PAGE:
Diet vs Exercise: Which is more important to lose weight, and improve your health?

Diet or Exercise? Which is best in order to become a healthier version of yourself? Although both can be used to lose weight, is one more efficient in order to reach your fitness goals? There’s many questions that have been asked regarding this topic so sit back and relax as you learn how they can both be used to get where you want to be!

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antioxidant-apples-blur-1128973.jpg“Diet is better…” “No exercise is better!”. Its a debate that commonly gets brought up in todays fitness society with many people having little to no scientific evidence to back up their findings. For the majority of people it leaves them in a confused state which can often lead them to doing something worse – nothing at all.
So what is it about this topic that causes so much confusion? First let me just educate you on one thing. The body needs energy. Fact. It uses and stores this energy in the form of a calorie. Who would have known that the numbers on the back of a cereal box actually mean something!? Higher calorie foods simply mean they’re higher in energy. Be careful though because if we are getting too much energy (calories) we store it as fat!
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Let’s look at the diet side of the debate. The argument is that it’s more efficient and easier to lose weight by focusing on cutting out calories. This makes a lot of sense in that a single pound of fat on your body contains 3500 calories. This means you need to lose 3500 calories on top of what you’re consuming in a day in order to lose a pound. Think of it like a teeter totter. If on one side you have all the food you’ve consumed in a day and its greater then the amount of calories you’re burning throughout the day then the food will weight you down (essentially causing weight gain).  On the contrary, if you want weight loss you need to be using more calories then you’re eating which forces the body to get energy from other sources (fat, muscle, and other energy storages). If you’ve ever been on a treadmill before and looked at how many calories you burned, it sounds very enticing to cut out that extra scoop of ice cream to save 200 calories vs get on a treadmill for 30 minutes to burn that same amount!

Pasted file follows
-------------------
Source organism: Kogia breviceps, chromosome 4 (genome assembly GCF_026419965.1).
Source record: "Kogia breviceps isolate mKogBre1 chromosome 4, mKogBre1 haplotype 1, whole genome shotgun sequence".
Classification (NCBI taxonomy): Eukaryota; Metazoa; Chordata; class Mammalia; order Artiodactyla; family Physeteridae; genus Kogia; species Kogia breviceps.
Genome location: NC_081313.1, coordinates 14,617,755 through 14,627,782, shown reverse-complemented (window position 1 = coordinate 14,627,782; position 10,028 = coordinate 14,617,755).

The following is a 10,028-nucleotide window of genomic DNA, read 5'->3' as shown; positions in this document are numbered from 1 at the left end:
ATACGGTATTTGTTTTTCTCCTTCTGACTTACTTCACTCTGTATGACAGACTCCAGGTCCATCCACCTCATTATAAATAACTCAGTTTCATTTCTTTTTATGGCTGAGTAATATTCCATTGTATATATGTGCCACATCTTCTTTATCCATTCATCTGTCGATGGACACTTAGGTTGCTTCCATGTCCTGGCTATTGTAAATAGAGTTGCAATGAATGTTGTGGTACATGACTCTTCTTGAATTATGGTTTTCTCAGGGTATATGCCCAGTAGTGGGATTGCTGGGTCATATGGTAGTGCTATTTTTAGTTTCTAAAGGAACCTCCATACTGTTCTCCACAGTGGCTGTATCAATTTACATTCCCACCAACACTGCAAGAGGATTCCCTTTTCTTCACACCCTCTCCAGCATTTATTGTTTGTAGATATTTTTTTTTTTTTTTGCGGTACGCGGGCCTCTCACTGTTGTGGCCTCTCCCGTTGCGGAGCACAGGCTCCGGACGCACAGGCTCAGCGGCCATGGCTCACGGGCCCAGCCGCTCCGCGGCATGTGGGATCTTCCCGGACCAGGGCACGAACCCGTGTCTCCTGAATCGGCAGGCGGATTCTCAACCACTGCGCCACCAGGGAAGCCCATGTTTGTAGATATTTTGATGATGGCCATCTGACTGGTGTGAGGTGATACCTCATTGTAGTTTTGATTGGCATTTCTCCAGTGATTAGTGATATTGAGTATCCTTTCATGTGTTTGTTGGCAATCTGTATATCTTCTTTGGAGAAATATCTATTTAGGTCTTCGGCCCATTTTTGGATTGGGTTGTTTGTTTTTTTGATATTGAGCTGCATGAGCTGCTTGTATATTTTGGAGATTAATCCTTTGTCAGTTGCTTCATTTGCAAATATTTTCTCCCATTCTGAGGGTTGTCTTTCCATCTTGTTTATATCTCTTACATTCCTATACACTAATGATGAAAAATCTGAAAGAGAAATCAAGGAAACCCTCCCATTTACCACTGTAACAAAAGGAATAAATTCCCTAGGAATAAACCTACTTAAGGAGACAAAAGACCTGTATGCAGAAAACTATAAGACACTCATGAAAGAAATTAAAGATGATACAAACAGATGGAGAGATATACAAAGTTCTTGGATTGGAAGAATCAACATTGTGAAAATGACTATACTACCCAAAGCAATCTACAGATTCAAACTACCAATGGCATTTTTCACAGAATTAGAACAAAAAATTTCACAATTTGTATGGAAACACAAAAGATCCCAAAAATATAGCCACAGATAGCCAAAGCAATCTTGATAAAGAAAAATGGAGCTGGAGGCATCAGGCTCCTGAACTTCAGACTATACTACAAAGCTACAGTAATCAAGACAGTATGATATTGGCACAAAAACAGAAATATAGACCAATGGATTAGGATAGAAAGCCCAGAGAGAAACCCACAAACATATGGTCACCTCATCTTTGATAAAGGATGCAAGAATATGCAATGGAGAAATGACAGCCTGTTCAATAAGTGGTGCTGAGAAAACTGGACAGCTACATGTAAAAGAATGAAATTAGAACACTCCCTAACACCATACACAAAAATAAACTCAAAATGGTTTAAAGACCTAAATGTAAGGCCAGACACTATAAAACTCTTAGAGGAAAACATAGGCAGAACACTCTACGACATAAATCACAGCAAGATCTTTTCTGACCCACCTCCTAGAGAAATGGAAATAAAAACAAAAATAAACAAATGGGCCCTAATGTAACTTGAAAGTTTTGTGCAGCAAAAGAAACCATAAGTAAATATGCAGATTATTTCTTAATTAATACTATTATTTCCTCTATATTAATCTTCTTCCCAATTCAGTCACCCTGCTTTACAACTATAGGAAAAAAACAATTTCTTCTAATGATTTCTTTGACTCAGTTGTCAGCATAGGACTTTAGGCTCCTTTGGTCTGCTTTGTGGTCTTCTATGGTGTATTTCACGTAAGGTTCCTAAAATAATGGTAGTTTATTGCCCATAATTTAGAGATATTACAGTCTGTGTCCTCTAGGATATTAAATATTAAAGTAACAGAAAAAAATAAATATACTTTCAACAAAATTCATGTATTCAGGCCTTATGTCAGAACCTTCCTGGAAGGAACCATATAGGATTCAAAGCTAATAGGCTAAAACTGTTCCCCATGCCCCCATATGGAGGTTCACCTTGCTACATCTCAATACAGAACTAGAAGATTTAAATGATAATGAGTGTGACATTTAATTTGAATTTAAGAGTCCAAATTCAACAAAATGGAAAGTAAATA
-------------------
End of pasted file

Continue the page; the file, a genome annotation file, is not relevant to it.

On the other side of the debate you have people saying “Losing weight by creating a healthy lifestyle of daily exercise is more important”. They’re right this is also important. What good is losing weight if you’re still not strong enough to do activities such as climbing stairs, going for hikes, and carrying the groceries in from your car? By doing exercise and working out, you promote muscle growth and since you have more muscle (which burns more calories per pound than fat) you’re burning more calories throughout the day! Although both sides have very valid points, it depends on who you are in order to determine which you need to focus on. If you’ve spent your entire life eating the very best things for your body but have never stepped foot out of your house, the chances of you being able to go outside and do real physical activity (scary I know!) is slim to none! On the other hand if you are in the gym 4 days a week lifting till your body can lift no longer, but you’re drinking beer for breakfast, lunch and dinner the chances of you being healthy are also not likely. It is with a efficient combination of both that allows optimal health status. Through eating properly to obtain a healthy weight (which will take stress off your cardiovascular system), and working out to increase muscle strength you can have a body that will be able to handle most demands you place on it! Written by Andrew Blakey, Owner of Your Future Fitness References: Foster-Schubert, K., Alfano, C., Duggan, C., Xiao, L., Campbell, K., Kong, A., … McTiernan, A. (2012). Effect of diet and exercise, alone or combined, on weight and body composition in overweight-to-obese post-menopausal women. Obesity (Silver Spring, Md.)20(8), 1628–1638. Strasser, B., & Fuchs, D. (2016). Diet Versus Exercise in Weight Loss and Maintenance: Focus on Tryptophan. International Journal of Tryptophan Research : IJTR9, 9–16. Wu, T., Gao, X., Chen, M., & Dam, R. M. (2009). Long-term effectiveness of diet-plus-exercise interventions vs. diet-only interventions for weight loss: A meta-analysis. Obesity Reviews, 10(3), 313-323. doi:10.1111/j.1467-789x.2008.00547.x Andrew Blakey | Owner & Trainer | Your Future Fitness | 705 606 0374 |

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